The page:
“The Green Book” of Jim Crow era intersects with Holocaust survivor

Calvin Alexander Ramsey

by Lee J. Green

A play about the book that identified places for African-Americans to go during the days of Jim Crow laws and segregation, interwoven with a fascinating twist when a Jewish concentration camp survivor comes into the story, has its Alabama debut Feb. 17 to 19 at the Red Mountain Theatre Company’s Cabaret Theatre in Birmingham.

The play is presented in partnership with the Birmingham Civil Rights Institute and the Birmingham Holocaust Education Center.

“The Green Book” is the first work by Calvin Alexander Ramsey, who was born in Baltimore in the 1950s but moved to North Carolina with his family when he was young.

“My dad worked in the steel mills. I remember growing up in Baltimore and befriending many of the nice Jewish merchants. Our communities seemed to have a kinship there and in North Carolina,” he said.

Ramsey would go on to become a university professor and writer. He lives in New York City now, but previously lived in Atlanta and for five years served on the advisory board of Special Collections at Emory University’s Woodruff Library.

Pulling from these resources and his own experiences, Ramsey launched a career as a playwright at age 51 with “The Green Book.”

The two-act play focuses on the difficulties African-Americans faced while traveling during the Jim Crow era. It was based on his research about “The Negro Motorist Green Book,” a manual directing blacks to “safe” restaurants, hotels and gas stations across the country, published from 1936 to 1963.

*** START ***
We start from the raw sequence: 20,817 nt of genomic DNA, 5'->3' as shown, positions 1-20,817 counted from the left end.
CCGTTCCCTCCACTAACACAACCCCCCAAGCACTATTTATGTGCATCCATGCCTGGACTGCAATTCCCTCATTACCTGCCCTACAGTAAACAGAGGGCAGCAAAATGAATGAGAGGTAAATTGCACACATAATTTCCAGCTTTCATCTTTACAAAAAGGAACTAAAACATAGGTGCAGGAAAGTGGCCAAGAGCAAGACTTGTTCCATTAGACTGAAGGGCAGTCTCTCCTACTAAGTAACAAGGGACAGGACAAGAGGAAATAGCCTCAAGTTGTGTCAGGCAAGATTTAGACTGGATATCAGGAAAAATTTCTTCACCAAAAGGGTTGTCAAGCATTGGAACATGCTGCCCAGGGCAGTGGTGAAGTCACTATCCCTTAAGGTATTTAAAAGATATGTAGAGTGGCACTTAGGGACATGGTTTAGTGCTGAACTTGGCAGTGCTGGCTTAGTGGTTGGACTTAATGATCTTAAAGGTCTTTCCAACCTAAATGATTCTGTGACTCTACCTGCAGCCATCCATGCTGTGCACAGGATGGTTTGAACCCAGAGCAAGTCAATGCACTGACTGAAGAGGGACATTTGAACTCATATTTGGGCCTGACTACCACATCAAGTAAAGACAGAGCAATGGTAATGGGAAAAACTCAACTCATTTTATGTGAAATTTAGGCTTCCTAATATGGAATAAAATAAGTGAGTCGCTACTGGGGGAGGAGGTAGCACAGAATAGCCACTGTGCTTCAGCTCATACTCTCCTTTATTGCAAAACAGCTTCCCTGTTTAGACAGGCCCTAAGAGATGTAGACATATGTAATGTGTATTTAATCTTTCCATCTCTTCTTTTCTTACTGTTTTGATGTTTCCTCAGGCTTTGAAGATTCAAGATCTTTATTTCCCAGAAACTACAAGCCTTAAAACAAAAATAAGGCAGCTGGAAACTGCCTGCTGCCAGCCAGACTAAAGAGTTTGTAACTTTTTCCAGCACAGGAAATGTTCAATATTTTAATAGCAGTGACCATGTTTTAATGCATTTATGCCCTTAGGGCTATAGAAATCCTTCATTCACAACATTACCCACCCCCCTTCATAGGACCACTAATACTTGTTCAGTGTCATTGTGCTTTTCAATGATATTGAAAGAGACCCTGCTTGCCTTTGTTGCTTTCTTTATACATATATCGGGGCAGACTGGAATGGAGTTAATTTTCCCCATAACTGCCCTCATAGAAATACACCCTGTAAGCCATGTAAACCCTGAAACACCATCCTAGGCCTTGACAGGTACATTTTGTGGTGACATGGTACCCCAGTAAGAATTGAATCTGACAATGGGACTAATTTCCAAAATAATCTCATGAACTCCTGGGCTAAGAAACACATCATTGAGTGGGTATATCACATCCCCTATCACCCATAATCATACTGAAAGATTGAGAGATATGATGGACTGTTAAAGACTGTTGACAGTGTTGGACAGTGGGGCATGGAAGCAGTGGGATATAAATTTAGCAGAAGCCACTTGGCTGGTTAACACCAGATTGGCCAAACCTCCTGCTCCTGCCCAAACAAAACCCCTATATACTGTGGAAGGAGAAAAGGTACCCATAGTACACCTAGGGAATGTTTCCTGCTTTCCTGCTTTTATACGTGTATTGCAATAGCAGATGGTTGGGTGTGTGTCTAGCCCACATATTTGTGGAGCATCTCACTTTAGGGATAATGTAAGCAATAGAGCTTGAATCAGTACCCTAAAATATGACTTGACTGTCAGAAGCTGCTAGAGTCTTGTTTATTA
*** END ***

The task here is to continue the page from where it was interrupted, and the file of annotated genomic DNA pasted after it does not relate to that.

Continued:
The play had its premiere at Atlanta’s Theatrical Outfit in 2004 to sold-out houses and rave reviews. It was a finalist in the Last Frontier Theater Conference in Alaska, with critiques given by numerous prominent playwrights, including Louisiana native Tony Kushner.

In the play, the book’s salesman encounters Jacob Lansky, a Holocaust survivor who is on a journey to honor the African-American soldier who had saved his life. Ramsey said their interaction “is very pivotal to the play.”

Lansky is a composite of Holocaust survivors Ramsey met as well as from culling over many hours of tape.

The Actors’ Temple on 148th Street in New York City, a synagogue that also houses a theater, hosted a reading of “The Green Book,” with “Dr. Ruth” Westheimer in attendance.

Ramsey said that despite living in North Carolina during the few last years “The Negro Motorist Green Book” was published, he was not aware of it at the time. His family had moved to North Carolina in 1959 and he went to a segregated school. In 1966, he transferred to a white school in Roxboro, a small town outside of Durham.

“There wasn’t a lot of action in our town but I was very aware with what was happening while Dr. Martin Luther King was alive. I felt a part of it and supported the fight for equal rights,” said Ramsey.

“Thurgood Marshall, Frederick Douglas, Harriet Tubman, they were all from Baltimore and they were our heroes,” he said.

Ramsey is currently working with Red Mountain Theatre Company to develop his civil-rights-infused children’s books into 30-minute plays. One, “Ruth and the Green Book,” is a children’s adaptation of the play, and the other, “Belle, the Last Mule at Gee’s Bend,” speaks of the pivotal role mules played in the fight for civil rights in the isolated Alabama town now famous for its quilts.

Ramsey will come to Birmingham for several days in mid-February and said he was available to speak to schools and organizations in the Jewish and general communities about “The Green Book” and his experiences.

“It is remarkable to see where Birmingham is today versus then. I am looking forward to this opportunity and I hope the play resonates with people,” said Ramsey.

The play will be performed on Feb. 17 and 18 at 7:30 p.m. and Feb. 19 at 2 p.m.